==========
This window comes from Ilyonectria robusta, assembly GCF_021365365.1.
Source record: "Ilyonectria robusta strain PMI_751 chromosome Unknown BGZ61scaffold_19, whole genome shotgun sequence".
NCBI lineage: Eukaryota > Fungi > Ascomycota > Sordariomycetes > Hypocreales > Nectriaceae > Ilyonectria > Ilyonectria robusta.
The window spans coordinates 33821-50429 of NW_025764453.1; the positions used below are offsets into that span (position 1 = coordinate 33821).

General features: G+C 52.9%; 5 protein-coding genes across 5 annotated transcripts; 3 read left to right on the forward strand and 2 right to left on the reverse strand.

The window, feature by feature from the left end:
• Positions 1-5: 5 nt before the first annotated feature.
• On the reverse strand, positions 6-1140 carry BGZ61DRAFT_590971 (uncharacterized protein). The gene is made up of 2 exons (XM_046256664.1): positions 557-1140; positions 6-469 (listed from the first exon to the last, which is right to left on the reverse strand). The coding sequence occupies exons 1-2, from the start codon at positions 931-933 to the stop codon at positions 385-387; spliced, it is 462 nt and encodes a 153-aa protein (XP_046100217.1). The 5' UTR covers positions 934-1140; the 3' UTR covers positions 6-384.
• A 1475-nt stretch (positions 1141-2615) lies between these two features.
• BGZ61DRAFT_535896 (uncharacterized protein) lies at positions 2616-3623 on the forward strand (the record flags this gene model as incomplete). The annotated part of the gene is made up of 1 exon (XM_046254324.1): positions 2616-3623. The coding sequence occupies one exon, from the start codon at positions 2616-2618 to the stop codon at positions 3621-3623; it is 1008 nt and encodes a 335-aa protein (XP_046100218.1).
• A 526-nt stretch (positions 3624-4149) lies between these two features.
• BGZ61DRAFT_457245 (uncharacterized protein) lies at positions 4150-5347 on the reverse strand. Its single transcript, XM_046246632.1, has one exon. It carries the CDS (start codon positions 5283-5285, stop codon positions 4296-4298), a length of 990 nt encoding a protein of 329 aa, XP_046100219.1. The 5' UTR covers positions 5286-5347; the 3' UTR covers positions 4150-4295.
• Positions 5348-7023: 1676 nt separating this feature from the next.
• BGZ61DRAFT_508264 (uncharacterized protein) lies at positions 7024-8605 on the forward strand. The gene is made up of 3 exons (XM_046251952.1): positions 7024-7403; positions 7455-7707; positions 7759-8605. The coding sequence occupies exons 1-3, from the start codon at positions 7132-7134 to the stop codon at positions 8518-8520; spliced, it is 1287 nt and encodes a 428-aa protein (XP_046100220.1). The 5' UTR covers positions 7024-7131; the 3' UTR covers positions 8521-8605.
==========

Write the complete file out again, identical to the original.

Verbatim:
This window comes from Ilyonectria robusta, assembly GCF_021365365.1.
Source record: "Ilyonectria robusta strain PMI_751 chromosome Unknown BGZ61scaffold_19, whole genome shotgun sequence".
NCBI lineage: Eukaryota > Fungi > Ascomycota > Sordariomycetes > Hypocreales > Nectriaceae > Ilyonectria > Ilyonectria robusta.
The window spans coordinates 33821-50429 of NW_025764453.1; the positions used below are offsets into that span (position 1 = coordinate 33821).

General features: G+C 52.9%; 5 protein-coding genes across 5 annotated transcripts; 3 read left to right on the forward strand and 2 right to left on the reverse strand.

The window, feature by feature from the left end:
• Positions 1-5: 5 nt before the first annotated feature.
• On the reverse strand, positions 6-1140 carry BGZ61DRAFT_590971 (uncharacterized protein). The gene is made up of 2 exons (XM_046256664.1): positions 557-1140; positions 6-469 (listed from the first exon to the last, which is right to left on the reverse strand). The coding sequence occupies exons 1-2, from the start codon at positions 931-933 to the stop codon at positions 385-387; spliced, it is 462 nt and encodes a 153-aa protein (XP_046100217.1). The 5' UTR covers positions 934-1140; the 3' UTR covers positions 6-384.
• A 1475-nt stretch (positions 1141-2615) lies between these two features.
• BGZ61DRAFT_535896 (uncharacterized protein) lies at positions 2616-3623 on the forward strand (the record flags this gene model as incomplete). The annotated part of the gene is made up of 1 exon (XM_046254324.1): positions 2616-3623. The coding sequence occupies one exon, from the start codon at positions 2616-2618 to the stop codon at positions 3621-3623; it is 1008 nt and encodes a 335-aa protein (XP_046100218.1).
• A 526-nt stretch (positions 3624-4149) lies between these two features.
• BGZ61DRAFT_457245 (uncharacterized protein) lies at positions 4150-5347 on the reverse strand. Its single transcript, XM_046246632.1, has one exon. It carries the CDS (start codon positions 5283-5285, stop codon positions 4296-4298), a length of 990 nt encoding a protein of 329 aa, XP_046100219.1. The 5' UTR covers positions 5286-5347; the 3' UTR covers positions 4150-4295.
• Positions 5348-7023: 1676 nt separating this feature from the next.
• BGZ61DRAFT_508264 (uncharacterized protein) lies at positions 7024-8605 on the forward strand. The gene is made up of 3 exons (XM_046251952.1): positions 7024-7403; positions 7455-7707; positions 7759-8605. The coding sequence occupies exons 1-3, from the start codon at positions 7132-7134 to the stop codon at positions 8518-8520; spliced, it is 1287 nt and encodes a 428-aa protein (XP_046100220.1). The 5' UTR covers positions 7024-7131; the 3' UTR covers positions 8521-8605.